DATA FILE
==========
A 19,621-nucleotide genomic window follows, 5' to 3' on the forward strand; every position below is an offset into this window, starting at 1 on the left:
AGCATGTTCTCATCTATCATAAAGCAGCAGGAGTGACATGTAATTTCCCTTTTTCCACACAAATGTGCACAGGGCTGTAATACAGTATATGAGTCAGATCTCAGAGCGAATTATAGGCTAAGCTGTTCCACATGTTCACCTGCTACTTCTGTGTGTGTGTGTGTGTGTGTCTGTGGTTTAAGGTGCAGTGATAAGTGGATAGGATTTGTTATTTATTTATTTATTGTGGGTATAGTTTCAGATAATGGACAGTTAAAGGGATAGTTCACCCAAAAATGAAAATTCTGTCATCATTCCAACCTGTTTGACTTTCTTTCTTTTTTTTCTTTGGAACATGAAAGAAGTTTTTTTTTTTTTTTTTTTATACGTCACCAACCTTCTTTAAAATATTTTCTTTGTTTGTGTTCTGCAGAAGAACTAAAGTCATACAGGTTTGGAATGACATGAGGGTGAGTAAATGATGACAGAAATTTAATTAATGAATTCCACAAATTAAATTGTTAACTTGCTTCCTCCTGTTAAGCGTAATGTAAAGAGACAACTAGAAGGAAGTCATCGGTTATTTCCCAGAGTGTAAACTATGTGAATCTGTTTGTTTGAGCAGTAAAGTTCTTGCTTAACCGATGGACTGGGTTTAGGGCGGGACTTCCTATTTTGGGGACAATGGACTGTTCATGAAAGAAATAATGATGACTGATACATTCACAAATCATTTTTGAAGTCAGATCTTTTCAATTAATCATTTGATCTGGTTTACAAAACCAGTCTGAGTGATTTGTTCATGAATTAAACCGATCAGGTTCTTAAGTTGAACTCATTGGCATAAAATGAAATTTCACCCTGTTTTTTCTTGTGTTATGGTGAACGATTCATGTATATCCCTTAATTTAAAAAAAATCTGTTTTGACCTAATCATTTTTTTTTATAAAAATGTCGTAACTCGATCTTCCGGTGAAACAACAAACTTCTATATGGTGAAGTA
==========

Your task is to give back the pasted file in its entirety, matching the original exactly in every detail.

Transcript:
A 19,621-nucleotide genomic window follows, 5' to 3' on the forward strand; every position below is an offset into this window, starting at 1 on the left:
AGCATGTTCTCATCTATCATAAAGCAGCAGGAGTGACATGTAATTTCCCTTTTTCCACACAAATGTGCACAGGGCTGTAATACAGTATATGAGTCAGATCTCAGAGCGAATTATAGGCTAAGCTGTTCCACATGTTCACCTGCTACTTCTGTGTGTGTGTGTGTGTGTGTCTGTGGTTTAAGGTGCAGTGATAAGTGGATAGGATTTGTTATTTATTTATTTATTGTGGGTATAGTTTCAGATAATGGACAGTTAAAGGGATAGTTCACCCAAAAATGAAAATTCTGTCATCATTCCAACCTGTTTGACTTTCTTTCTTTTTTTTCTTTGGAACATGAAAGAAGTTTTTTTTTTTTTTTTTTTATACGTCACCAACCTTCTTTAAAATATTTTCTTTGTTTGTGTTCTGCAGAAGAACTAAAGTCATACAGGTTTGGAATGACATGAGGGTGAGTAAATGATGACAGAAATTTAATTAATGAATTCCACAAATTAAATTGTTAACTTGCTTCCTCCTGTTAAGCGTAATGTAAAGAGACAACTAGAAGGAAGTCATCGGTTATTTCCCAGAGTGTAAACTATGTGAATCTGTTTGTTTGAGCAGTAAAGTTCTTGCTTAACCGATGGACTGGGTTTAGGGCGGGACTTCCTATTTTGGGGACAATGGACTGTTCATGAAAGAAATAATGATGACTGATACATTCACAAATCATTTTTGAAGTCAGATCTTTTCAATTAATCATTTGATCTGGTTTACAAAACCAGTCTGAGTGATTTGTTCATGAATTAAACCGATCAGGTTCTTAAGTTGAACTCATTGGCATAAAATGAAATTTCACCCTGTTTTTTCTTGTGTTATGGTGAACGATTCATGTATATCCCTTAATTTAAAAAAAATCTGTTTTGACCTAATCATTTTTTTTTATAAAAATGTCGTAACTCGATCTTCCGGTGAAACAACAAACTTCTATATGGTGAAGTA